Dessert Wines – simply the best
We haven’t even touched dessert wines yet. And dessert wines are really the pinnacle of wines. The wine that comes after the wine. The wine that led alpha men and kings to war, got them killed and then left all the beta men to mate with the hot-blooded Helens of Troy and Bernices left behind. Realistically though, dessert wine has created more widows than Samuel L. Jackson.

So, for 2011’s Top 10 List of Dessert Wines please see below. Note that these are dessert wines tasted in 2011, by participants alive in 2011 and that none of these wines were created in 2011. Many were harvested years or even decades ago, and some of the craftsmen may no longer be with us. Their memory lives on however, and we pour out a (minute) splash for them in memory of their contribution to the dessert wine culture of the world.

#10) Bethany Old Quarry Fronti (Barossa, Australia)
All kinds of conradictions come up in this sweet White Port. Starting right there, “White Port” doesn’t really resonate. Port is this thick, dark wine from Portugal that comes at the end of the night with fat-cat cigars or strinky blue cheese. It’s not from Australia and not clear. Most certainly it’s not white. And yet, this White Port from Barossa, Australia shines as an excellent type of the kind of lighter style White Port that can sometimes be found. Granted it’s the minority of the Ports that are out there and the Portuguese will be squawking that it’s not a true Port because the Aussies crafted it outside Portugal but for memorable sips of sweet oranges, this is an extremely reliable reminder to try new styles.

#9) Late Harvest Riesling – Josef Vineyard 2009 by Hermann J. Weimer Vineyard (Finger Lakes, New York)
Parents usually lose the ability to create memories for their children sometime around the time they purchase their kids that first 10-speed bike. And what parent doesn’t crave those halcyon, pre-teen days? Fortunately, there’s a memory bottle parents can purchase for their children. This potion comes in a long green bottle filled with sweet citrus, green apples and fresh summer days. Best enjoyed on a summer afternoon in the Finger Lakes in the company of said memory-generating parents, it’s also available in most NYC wine stores. Even Fresh Direct has a non-dessert version of the wine.

#8) Ferrari Carano Eldorado Noir 2010 Russian River Valley Black Muscat (Sonoma, California)
When in a cellar, the rule is: avoid being surprised. But for every Cask-of-Amontillado-esque rule, there’s an exception, and Eldorado Noir happens to be that cellar exception. Only available at the Ferrari Carano cellar since it’s made from one rare type of Muscat grape and the cellar people drink most of it, this is a wine that makes you rethink Muscat wine. Sure, it’s fizzy in Moscato d’Asti and smells like all kinds of grapes in Muscat d’Alexandria but this Muscat is that ugly duckling come to swan. Nothing golden nor shiny in this one – it’s black on black. Black color on black raspberry, that is. But when the ugly duckling comes sliding down the glass and you pop a chocolate covered blueberry into your mouth, you’re in heaven. In that moment, no Muscat, nay – no wine, can compare with the decadence of swimming around the duckling lagoon in Boston with a blueberry in one’s mouth and a sweet song in one’s Black Eldorado Heart.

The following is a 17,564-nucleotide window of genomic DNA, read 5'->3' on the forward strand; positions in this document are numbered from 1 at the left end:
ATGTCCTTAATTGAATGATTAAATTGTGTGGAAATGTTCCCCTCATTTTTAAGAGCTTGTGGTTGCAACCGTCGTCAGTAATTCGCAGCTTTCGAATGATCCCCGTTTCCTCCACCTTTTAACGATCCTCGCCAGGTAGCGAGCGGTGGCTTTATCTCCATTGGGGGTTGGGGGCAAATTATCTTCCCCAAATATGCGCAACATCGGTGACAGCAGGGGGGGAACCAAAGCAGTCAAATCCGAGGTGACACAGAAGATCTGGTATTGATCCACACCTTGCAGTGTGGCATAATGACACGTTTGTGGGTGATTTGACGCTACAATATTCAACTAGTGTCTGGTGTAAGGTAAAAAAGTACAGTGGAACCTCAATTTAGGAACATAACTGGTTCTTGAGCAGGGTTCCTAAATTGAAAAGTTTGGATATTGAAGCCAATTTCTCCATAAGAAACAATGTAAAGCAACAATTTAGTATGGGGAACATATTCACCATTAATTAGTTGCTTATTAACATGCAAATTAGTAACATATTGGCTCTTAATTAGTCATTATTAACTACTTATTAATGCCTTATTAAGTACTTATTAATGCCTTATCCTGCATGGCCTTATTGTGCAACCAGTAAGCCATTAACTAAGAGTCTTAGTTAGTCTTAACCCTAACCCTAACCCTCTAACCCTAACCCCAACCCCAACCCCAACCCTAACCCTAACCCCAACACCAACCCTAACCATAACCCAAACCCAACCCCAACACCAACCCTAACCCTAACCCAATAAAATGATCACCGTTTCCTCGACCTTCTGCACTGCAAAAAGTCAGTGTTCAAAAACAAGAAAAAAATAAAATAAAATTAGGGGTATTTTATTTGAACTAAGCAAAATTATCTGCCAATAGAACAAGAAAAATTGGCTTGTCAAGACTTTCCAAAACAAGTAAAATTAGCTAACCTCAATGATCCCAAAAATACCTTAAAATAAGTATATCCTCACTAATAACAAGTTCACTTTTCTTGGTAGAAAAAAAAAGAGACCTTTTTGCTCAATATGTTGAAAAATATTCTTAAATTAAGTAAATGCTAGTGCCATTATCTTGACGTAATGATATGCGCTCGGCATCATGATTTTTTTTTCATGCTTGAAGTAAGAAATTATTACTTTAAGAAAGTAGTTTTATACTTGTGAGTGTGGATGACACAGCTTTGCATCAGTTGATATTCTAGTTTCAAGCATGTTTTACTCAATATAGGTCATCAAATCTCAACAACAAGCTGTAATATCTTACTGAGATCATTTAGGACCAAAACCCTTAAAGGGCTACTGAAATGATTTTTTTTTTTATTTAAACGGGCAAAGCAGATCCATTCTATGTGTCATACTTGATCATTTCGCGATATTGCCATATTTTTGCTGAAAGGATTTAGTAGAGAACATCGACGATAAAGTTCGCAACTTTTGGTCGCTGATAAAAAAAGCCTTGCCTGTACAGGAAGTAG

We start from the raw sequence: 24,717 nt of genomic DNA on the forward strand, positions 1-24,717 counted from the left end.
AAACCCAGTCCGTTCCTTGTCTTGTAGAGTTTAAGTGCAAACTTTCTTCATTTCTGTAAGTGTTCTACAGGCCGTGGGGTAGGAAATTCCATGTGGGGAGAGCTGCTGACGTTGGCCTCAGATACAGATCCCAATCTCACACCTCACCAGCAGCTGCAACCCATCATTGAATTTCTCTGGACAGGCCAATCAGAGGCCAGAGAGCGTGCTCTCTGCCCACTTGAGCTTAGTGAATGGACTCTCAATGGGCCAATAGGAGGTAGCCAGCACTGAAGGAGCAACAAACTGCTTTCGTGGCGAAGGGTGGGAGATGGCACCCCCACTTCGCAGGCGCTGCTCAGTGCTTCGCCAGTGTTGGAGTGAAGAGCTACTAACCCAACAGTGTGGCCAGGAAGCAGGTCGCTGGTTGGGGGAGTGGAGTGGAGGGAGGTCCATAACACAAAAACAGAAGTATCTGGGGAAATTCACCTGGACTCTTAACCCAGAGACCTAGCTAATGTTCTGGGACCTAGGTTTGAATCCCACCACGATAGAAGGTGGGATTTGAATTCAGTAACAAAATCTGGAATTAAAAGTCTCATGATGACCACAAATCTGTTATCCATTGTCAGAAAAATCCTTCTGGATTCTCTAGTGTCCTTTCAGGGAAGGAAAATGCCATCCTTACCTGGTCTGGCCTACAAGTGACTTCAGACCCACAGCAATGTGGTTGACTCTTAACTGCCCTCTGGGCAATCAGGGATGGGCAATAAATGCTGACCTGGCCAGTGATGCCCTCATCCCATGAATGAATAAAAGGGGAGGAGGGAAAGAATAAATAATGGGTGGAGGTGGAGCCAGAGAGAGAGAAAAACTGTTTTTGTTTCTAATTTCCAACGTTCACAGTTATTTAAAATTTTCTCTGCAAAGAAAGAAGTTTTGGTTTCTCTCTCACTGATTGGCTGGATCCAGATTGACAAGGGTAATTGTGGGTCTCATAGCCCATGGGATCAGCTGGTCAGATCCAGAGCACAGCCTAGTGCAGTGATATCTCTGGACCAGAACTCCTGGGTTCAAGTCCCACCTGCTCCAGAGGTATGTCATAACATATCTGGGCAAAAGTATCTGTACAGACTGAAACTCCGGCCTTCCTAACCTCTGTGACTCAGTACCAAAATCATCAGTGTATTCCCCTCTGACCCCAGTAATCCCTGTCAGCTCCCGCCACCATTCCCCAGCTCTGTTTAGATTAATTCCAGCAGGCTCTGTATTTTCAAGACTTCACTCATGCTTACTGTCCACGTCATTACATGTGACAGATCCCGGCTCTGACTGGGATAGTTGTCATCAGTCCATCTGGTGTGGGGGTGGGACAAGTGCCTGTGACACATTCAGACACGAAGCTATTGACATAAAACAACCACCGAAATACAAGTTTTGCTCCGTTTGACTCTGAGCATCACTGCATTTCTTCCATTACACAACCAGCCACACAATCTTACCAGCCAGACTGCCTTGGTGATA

#7) Inniskillin Vidal Ice Wine – 2006 (Niagara, Canada)
When you grow up in the frozen northern regions, you’re used to the cold. You do stupid things like winter camping – outdoors, with no tent, on the ground with a good sleeping bag and a tarp to keep you dry and allow you to melt the snow into a coccoon of warmth. At least, that’s the theory. You walk out onto Lake Michigan during the frozen months, you wear t-shirts when the weather gets above zero degrees celsius and you generally try to catch pneumonia as often as possible. But out of all those stupid, really cold months come some true moments of bliss. The sun blinds you through a million icicles all refracting light into tiny rainbows on the snow, adn you catch flashes of green and purple in between the snow that tells you spring is coming even before the first robin shows up. In between all those stupid, snowy moments, there are people out in those temperatures with frozen fingers and frost-bitten noses who are harvesting and pressing grapes to mash into ethereal golden droplets. This million icicle wine is Ice Wine and nobody does it better and more consistently than Inniskillin.

#6) Lustau Península Palo Cortado Sherry (Jerez, Spain)